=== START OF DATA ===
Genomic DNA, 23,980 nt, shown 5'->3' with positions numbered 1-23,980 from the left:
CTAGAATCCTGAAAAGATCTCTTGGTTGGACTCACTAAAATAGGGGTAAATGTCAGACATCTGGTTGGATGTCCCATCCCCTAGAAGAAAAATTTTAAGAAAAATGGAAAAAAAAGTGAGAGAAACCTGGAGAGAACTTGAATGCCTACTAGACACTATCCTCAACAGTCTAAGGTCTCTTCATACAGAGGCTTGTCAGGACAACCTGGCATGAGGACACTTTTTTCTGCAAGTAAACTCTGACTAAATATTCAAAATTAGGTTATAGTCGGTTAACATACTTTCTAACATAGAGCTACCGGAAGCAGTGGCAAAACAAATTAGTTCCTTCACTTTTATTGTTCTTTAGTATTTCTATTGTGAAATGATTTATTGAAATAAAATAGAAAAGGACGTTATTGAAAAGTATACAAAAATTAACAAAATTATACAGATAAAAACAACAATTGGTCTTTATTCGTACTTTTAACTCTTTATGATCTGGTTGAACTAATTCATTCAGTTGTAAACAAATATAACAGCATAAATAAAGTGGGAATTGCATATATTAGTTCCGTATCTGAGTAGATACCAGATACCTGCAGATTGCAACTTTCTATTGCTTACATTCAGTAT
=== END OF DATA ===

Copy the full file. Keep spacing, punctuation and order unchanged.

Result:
Genomic DNA, 23,980 nt, shown 5'->3' with positions numbered 1-23,980 from the left:
CTAGAATCCTGAAAAGATCTCTTGGTTGGACTCACTAAAATAGGGGTAAATGTCAGACATCTGGTTGGATGTCCCATCCCCTAGAAGAAAAATTTTAAGAAAAATGGAAAAAAAAGTGAGAGAAACCTGGAGAGAACTTGAATGCCTACTAGACACTATCCTCAACAGTCTAAGGTCTCTTCATACAGAGGCTTGTCAGGACAACCTGGCATGAGGACACTTTTTTCTGCAAGTAAACTCTGACTAAATATTCAAAATTAGGTTATAGTCGGTTAACATACTTTCTAACATAGAGCTACCGGAAGCAGTGGCAAAACAAATTAGTTCCTTCACTTTTATTGTTCTTTAGTATTTCTATTGTGAAATGATTTATTGAAATAAAATAGAAAAGGACGTTATTGAAAAGTATACAAAAATTAACAAAATTATACAGATAAAAACAACAATTGGTCTTTATTCGTACTTTTAACTCTTTATGATCTGGTTGAACTAATTCATTCAGTTGTAAACAAATATAACAGCATAAATAAAGTGGGAATTGCATATATTAGTTCCGTATCTGAGTAGATACCAGATACCTGCAGATTGCAACTTTCTATTGCTTACATTCAGTAT